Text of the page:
After breaking the new Huawei data stick I put the Micro SIM into the only phone I had that took a Micro SIM - a Nokia 800 and it worked for receiving text messages, but not for Internet. The phone had previously been used for Vodafone. None of the "download automatic settings" seemed to work for the phone, so had a hunt around on the Internet and just went and put in an APN of - note the lack of .co in the middle as some websites had this wrong and having it wrong doesn't work..

Having said all this I will be very happy to go back to Sky Broadband when I can for £10 per month. Will be even better when they roll out fibre here.. I have used Virgin before but found they "managed / shaped" the traffic a lot and this interfered with gaming. I also can't get it at this house anyway...

by Ian McDonald ( at January 01, 2013 01:40 PM

November 03, 2012

Ian McDonald

A few tips for Amazon

Just got asked about getting started with Amazon Web Services (AWS) and thought may as well put as a blog post as well.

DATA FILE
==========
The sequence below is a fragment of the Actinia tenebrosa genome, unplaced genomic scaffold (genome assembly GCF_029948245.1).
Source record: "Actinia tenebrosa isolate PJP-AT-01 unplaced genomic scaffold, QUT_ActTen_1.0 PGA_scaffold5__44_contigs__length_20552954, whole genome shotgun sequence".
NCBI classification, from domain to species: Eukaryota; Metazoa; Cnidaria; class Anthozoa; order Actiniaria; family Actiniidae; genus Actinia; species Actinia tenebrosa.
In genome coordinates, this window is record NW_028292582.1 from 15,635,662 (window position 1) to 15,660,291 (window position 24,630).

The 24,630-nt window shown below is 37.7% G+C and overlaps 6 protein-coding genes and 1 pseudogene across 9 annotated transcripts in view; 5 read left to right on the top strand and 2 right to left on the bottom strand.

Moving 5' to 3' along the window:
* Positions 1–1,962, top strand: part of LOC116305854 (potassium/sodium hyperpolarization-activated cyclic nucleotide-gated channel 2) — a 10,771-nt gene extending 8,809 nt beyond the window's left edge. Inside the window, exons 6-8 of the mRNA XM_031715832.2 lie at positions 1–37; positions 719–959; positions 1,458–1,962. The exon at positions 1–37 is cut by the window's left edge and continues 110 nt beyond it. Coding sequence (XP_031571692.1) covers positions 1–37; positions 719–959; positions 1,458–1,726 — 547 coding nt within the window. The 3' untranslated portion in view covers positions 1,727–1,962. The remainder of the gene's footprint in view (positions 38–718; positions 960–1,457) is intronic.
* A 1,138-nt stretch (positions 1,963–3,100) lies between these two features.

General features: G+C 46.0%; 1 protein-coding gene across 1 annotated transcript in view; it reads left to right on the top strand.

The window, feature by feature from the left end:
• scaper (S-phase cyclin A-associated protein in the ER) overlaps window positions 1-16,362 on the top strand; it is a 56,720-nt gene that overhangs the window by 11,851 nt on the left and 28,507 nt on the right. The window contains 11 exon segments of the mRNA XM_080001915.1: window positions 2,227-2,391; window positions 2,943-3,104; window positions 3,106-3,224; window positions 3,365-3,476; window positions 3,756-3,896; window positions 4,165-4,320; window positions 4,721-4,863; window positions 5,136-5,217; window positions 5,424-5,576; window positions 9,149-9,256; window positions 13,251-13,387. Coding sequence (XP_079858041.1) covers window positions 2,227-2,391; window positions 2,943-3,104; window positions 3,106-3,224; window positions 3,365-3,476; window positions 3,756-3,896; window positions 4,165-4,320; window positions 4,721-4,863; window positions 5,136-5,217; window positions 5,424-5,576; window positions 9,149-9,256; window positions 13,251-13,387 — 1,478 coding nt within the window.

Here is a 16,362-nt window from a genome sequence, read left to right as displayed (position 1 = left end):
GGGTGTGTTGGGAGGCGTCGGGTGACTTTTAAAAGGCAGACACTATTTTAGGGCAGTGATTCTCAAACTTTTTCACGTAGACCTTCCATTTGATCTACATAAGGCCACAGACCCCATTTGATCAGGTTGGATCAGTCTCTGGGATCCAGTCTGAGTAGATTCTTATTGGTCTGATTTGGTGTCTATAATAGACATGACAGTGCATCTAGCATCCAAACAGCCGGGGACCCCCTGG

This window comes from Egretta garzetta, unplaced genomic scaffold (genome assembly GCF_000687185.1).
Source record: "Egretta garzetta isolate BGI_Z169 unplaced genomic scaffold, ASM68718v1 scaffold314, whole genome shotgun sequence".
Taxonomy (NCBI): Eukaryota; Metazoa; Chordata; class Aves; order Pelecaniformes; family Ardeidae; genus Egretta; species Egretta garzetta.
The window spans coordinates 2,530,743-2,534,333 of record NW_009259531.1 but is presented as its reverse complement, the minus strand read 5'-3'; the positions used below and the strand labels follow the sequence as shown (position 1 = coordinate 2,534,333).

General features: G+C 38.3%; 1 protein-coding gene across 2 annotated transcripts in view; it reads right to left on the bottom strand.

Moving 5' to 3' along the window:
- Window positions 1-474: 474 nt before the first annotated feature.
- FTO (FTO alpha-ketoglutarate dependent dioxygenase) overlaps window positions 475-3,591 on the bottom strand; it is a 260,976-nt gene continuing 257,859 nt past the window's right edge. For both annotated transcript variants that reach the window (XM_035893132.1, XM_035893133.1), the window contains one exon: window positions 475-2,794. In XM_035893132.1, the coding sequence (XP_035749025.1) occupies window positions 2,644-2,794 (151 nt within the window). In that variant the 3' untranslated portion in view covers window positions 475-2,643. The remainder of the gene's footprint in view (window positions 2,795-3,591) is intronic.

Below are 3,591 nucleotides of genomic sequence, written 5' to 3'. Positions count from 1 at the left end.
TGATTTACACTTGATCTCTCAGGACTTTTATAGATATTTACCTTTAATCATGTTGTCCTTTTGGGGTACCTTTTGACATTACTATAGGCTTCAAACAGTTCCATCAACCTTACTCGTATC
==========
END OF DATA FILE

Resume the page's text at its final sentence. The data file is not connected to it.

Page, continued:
So here they are:
  • Make sure you take support of some kind from Amazon. You need it as sometimes your machine might get a glitch or you just want to ask a few questions
  • Get to know the account team at Amazon. They will give you free technical training and help you out. Once you grow enough they'll also help you change from credit card billing to on account billing. I personally wouldn't worry about trying to alter contract/legal terms and conditions - you'll tie yourself in knots for ages and gain virtual nothing
  • Architect for failure. With Amazon you still need to have redundancy and backups. See my blog post at